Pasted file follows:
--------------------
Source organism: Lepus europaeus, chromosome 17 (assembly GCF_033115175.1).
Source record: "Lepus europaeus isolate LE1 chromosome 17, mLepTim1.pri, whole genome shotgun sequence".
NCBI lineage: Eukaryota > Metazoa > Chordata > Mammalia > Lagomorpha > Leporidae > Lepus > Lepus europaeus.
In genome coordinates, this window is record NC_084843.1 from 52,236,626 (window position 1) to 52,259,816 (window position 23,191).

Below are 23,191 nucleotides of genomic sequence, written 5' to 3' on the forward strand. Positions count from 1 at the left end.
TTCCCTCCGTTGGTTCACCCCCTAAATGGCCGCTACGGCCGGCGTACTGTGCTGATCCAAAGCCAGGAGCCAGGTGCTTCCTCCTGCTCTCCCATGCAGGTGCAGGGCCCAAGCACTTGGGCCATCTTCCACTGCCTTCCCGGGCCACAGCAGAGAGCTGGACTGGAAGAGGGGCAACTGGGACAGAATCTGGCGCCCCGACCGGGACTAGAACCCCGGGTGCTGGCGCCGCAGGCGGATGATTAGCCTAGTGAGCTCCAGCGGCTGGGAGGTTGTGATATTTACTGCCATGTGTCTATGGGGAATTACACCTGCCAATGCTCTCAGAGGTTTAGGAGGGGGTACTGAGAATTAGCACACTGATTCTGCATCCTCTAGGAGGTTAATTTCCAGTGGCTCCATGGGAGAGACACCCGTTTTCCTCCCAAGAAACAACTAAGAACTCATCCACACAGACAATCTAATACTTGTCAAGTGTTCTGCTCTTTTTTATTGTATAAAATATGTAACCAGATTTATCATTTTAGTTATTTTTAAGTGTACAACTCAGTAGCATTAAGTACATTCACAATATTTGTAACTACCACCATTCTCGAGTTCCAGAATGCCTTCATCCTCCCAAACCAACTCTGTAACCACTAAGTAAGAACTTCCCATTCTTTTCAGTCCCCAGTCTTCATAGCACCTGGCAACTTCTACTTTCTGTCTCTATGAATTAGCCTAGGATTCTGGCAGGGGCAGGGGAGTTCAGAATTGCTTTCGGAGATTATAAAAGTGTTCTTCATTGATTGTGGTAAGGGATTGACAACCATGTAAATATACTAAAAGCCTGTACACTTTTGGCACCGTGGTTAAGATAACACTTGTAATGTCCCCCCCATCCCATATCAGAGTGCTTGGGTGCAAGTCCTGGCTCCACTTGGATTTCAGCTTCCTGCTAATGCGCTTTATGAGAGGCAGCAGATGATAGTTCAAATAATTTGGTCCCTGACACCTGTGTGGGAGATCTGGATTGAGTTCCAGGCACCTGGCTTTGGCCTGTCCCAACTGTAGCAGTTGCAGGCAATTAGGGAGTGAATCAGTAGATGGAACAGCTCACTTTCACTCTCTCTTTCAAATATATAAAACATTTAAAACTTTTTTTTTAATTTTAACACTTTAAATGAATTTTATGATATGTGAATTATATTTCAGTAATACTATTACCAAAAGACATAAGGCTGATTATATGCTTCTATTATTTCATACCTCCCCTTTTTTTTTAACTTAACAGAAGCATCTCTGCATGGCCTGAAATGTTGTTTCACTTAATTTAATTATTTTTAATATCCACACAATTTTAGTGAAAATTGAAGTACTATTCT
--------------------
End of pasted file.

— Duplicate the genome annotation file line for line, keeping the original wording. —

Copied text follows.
Source organism: Lepus europaeus, chromosome 17 (assembly GCF_033115175.1).
Source record: "Lepus europaeus isolate LE1 chromosome 17, mLepTim1.pri, whole genome shotgun sequence".
NCBI lineage: Eukaryota > Metazoa > Chordata > Mammalia > Lagomorpha > Leporidae > Lepus > Lepus europaeus.
In genome coordinates, this window is record NC_084843.1 from 52,236,626 (window position 1) to 52,259,816 (window position 23,191).

Below are 23,191 nucleotides of genomic sequence, written 5' to 3' on the forward strand. Positions count from 1 at the left end.
TTCCCTCCGTTGGTTCACCCCCTAAATGGCCGCTACGGCCGGCGTACTGTGCTGATCCAAAGCCAGGAGCCAGGTGCTTCCTCCTGCTCTCCCATGCAGGTGCAGGGCCCAAGCACTTGGGCCATCTTCCACTGCCTTCCCGGGCCACAGCAGAGAGCTGGACTGGAAGAGGGGCAACTGGGACAGAATCTGGCGCCCCGACCGGGACTAGAACCCCGGGTGCTGGCGCCGCAGGCGGATGATTAGCCTAGTGAGCTCCAGCGGCTGGGAGGTTGTGATATTTACTGCCATGTGTCTATGGGGAATTACACCTGCCAATGCTCTCAGAGGTTTAGGAGGGGGTACTGAGAATTAGCACACTGATTCTGCATCCTCTAGGAGGTTAATTTCCAGTGGCTCCATGGGAGAGACACCCGTTTTCCTCCCAAGAAACAACTAAGAACTCATCCACACAGACAATCTAATACTTGTCAAGTGTTCTGCTCTTTTTTATTGTATAAAATATGTAACCAGATTTATCATTTTAGTTATTTTTAAGTGTACAACTCAGTAGCATTAAGTACATTCACAATATTTGTAACTACCACCATTCTCGAGTTCCAGAATGCCTTCATCCTCCCAAACCAACTCTGTAACCACTAAGTAAGAACTTCCCATTCTTTTCAGTCCCCAGTCTTCATAGCACCTGGCAACTTCTACTTTCTGTCTCTATGAATTAGCCTAGGATTCTGGCAGGGGCAGGGGAGTTCAGAATTGCTTTCGGAGATTATAAAAGTGTTCTTCATTGATTGTGGTAAGGGATTGACAACCATGTAAATATACTAAAAGCCTGTACACTTTTGGCACCGTGGTTAAGATAACACTTGTAATGTCCCCCCCATCCCATATCAGAGTGCTTGGGTGCAAGTCCTGGCTCCACTTGGATTTCAGCTTCCTGCTAATGCGCTTTATGAGAGGCAGCAGATGATAGTTCAAATAATTTGGTCCCTGACACCTGTGTGGGAGATCTGGATTGAGTTCCAGGCACCTGGCTTTGGCCTGTCCCAACTGTAGCAGTTGCAGGCAATTAGGGAGTGAATCAGTAGATGGAACAGCTCACTTTCACTCTCTCTTTCAAATATATAAAACATTTAAAACTTTTTTTTTAATTTTAACACTTTAAATGAATTTTATGATATGTGAATTATATTTCAGTAATACTATTACCAAAAGACATAAGGCTGATTATATGCTTCTATTATTTCATACCTCCCCTTTTTTTTTAACTTAACAGAAGCATCTCTGCATGGCCTGAAATGTTGTTTCACTTAATTTAATTATTTTTAATATCCACACAATTTTAGTGAAAATTGAAGTACTATTCT